On to ancient Yule traditions.  These traditions are usually attributed to time of the angels singing at the birth of Christ, but according to a much older story, the idea of peace and good-will at Yule-tide was taught centuries before Christ was born.  According to The Edda, gift from gods and goddesses were laid on Balder’s bier and he turned around and sent gifts back from the realm of darkness into which he had fallen when he was hit with the mistletoe.  Even with all of that though, it is likely from the Roman Saturnalia celebration that the ancient yule traditions of the exchange of presents and the party spirit came about.   The Yule-Tide time was very merry for the ancient people who ate feasts, drank and danced in honor of the sun, the god of light and new life.  When messengers went throughout the various countries bringing the word of a new religion and the birth of a Son who brought light and new life into the whole world, the ancients tried to retain as much of their established yule traditions as possible, but gave to the old-time festivals a finer character and significance.  Since Christ’s birth wasn’t actually recorded in any official capacity, there wasn’t any certainty as to a specific date, so the early Christian fathers very wisely ascribed it to Yule-Tide, changing the occasion from the birthday of the sun, to that of the Son.  For awhile the birth of Christ was celebrated on dates that varied from the first to the sixth of January, on the dates of other religious festivals like Jewish Passover, or the Feast of the Tabernacles, but the 25th of December, the birthday of the sun, was always the favorite date.  Pope Julius, who reigned from 337 to 352 A.D. investigated the matter, and considered it settled beyond doubt that Christ was born on or about the 25th of December, and by the end of the 5th century, that date was generally accepted by all Christians.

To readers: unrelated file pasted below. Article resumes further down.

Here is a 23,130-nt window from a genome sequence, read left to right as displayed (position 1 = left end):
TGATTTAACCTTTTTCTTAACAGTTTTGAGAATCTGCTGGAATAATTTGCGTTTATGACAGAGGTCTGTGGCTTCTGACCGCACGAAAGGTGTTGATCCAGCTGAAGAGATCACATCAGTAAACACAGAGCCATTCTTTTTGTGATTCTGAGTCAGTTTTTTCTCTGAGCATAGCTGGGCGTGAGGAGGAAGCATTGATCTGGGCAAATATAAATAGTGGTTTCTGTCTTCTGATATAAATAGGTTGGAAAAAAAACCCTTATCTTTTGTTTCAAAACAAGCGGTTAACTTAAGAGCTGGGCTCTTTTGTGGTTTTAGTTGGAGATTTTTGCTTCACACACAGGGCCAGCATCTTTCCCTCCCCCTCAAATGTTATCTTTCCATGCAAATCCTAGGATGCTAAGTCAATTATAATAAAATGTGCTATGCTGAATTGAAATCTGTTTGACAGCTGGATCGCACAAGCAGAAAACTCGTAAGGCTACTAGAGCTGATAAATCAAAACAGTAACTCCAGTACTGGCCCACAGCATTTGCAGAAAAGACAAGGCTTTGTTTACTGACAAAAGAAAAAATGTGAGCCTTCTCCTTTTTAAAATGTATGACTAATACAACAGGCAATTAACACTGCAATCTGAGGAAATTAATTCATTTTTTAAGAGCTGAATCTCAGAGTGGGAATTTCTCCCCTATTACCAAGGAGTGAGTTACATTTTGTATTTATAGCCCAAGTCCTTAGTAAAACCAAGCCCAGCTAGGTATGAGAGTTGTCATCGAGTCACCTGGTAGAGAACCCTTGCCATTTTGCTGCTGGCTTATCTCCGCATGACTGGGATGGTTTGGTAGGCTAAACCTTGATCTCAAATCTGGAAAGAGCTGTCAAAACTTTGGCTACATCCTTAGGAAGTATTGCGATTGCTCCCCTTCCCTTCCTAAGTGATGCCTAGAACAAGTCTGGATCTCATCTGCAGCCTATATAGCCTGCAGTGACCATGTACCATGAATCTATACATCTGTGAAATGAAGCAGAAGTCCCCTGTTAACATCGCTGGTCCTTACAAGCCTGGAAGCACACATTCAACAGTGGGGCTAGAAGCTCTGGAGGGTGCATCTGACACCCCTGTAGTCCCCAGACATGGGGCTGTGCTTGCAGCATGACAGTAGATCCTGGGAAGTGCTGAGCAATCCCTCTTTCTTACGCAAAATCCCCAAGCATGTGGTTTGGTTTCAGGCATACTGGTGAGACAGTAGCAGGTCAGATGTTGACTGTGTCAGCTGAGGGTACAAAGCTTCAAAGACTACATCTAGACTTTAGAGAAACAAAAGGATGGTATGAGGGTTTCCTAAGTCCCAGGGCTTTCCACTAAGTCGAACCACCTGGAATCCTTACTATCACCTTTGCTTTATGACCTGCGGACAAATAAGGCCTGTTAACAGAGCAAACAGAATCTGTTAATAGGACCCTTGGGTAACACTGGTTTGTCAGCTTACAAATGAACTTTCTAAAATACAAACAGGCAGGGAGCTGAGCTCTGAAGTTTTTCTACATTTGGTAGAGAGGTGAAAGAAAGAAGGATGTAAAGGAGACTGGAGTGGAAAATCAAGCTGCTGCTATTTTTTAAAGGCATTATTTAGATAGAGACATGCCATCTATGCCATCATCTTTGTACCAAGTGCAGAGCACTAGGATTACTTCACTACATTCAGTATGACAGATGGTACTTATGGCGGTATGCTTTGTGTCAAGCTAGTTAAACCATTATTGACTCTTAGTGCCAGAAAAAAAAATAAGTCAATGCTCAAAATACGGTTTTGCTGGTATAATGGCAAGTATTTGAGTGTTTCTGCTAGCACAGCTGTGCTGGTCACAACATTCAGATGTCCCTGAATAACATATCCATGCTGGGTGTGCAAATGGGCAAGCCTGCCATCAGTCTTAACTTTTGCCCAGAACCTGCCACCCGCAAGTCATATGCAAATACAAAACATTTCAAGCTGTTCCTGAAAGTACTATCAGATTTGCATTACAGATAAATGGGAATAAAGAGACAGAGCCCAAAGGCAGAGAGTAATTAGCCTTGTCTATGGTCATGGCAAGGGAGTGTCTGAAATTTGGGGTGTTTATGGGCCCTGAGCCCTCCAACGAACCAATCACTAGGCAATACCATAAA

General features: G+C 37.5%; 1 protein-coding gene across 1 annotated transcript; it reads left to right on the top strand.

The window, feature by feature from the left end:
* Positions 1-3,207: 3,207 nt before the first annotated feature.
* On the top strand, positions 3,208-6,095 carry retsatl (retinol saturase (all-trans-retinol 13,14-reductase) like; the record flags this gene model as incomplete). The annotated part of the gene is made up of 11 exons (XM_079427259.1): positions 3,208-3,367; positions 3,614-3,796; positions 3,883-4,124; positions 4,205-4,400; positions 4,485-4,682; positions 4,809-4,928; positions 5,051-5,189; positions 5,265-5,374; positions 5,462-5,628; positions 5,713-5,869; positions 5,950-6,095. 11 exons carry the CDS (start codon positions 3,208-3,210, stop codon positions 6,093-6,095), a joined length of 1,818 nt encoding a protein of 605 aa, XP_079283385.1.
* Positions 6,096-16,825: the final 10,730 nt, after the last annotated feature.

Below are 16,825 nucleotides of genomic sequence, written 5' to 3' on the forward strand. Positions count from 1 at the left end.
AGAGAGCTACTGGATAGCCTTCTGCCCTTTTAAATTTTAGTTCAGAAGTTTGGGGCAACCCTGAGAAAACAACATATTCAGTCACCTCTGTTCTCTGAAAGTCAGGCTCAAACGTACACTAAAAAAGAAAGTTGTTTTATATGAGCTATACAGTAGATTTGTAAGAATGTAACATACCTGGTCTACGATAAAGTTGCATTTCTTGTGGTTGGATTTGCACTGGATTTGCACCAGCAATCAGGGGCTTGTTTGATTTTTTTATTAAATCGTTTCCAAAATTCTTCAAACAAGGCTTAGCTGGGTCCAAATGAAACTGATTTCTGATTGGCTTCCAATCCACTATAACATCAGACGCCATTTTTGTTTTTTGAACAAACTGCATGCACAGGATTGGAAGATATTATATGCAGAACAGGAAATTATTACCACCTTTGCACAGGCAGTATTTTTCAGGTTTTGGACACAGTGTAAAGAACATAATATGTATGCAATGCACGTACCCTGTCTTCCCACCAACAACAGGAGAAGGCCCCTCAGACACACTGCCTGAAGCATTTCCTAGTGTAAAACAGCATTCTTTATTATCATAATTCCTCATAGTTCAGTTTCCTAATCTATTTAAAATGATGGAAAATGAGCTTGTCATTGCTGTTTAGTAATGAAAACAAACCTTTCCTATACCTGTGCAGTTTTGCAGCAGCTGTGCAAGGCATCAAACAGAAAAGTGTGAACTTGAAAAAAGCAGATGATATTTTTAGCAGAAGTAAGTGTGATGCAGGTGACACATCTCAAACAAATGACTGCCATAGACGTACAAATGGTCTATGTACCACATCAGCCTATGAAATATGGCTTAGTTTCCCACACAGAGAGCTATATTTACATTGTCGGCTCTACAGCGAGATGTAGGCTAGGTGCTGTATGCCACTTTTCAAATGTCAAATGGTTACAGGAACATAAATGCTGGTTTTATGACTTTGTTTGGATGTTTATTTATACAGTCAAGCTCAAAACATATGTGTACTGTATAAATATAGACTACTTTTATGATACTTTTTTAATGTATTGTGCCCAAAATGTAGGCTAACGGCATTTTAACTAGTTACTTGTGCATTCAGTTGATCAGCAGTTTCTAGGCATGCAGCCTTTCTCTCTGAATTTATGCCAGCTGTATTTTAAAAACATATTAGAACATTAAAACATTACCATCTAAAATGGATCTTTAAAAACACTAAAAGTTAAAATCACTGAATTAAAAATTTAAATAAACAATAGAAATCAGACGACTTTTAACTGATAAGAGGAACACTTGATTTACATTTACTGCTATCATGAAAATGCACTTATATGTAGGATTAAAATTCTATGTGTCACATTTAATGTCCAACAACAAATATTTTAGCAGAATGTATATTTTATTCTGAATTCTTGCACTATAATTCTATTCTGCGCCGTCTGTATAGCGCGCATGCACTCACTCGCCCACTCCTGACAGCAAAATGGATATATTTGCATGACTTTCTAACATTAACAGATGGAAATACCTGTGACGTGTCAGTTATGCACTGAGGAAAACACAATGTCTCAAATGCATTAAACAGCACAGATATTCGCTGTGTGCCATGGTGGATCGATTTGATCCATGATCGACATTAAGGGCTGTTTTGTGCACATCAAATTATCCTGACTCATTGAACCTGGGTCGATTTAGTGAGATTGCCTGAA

This transition from the old celebration of Yule-tide to the new way of doing it happened so quietly and naturally, that it made no great impression on the minds of the masses, so nothing authentic can be learned of the early observance of Christmas.  Holly, laurel, mistletoe and other greens that were used by the Druids still were used as decorations of the season, not as a shelter for fairies as they were in former days, but were now seen as emblems of resurrection and of immortal hope.  The glorious luminary of day, whether known as Balder, Baal, Sol, or any other of the many names it was called by primitive peoples, still makes the hearts of mortals happy at Yule-tide by “turning back” as of old, only today it gives way to God, in whose honor Yule-tide is now observed.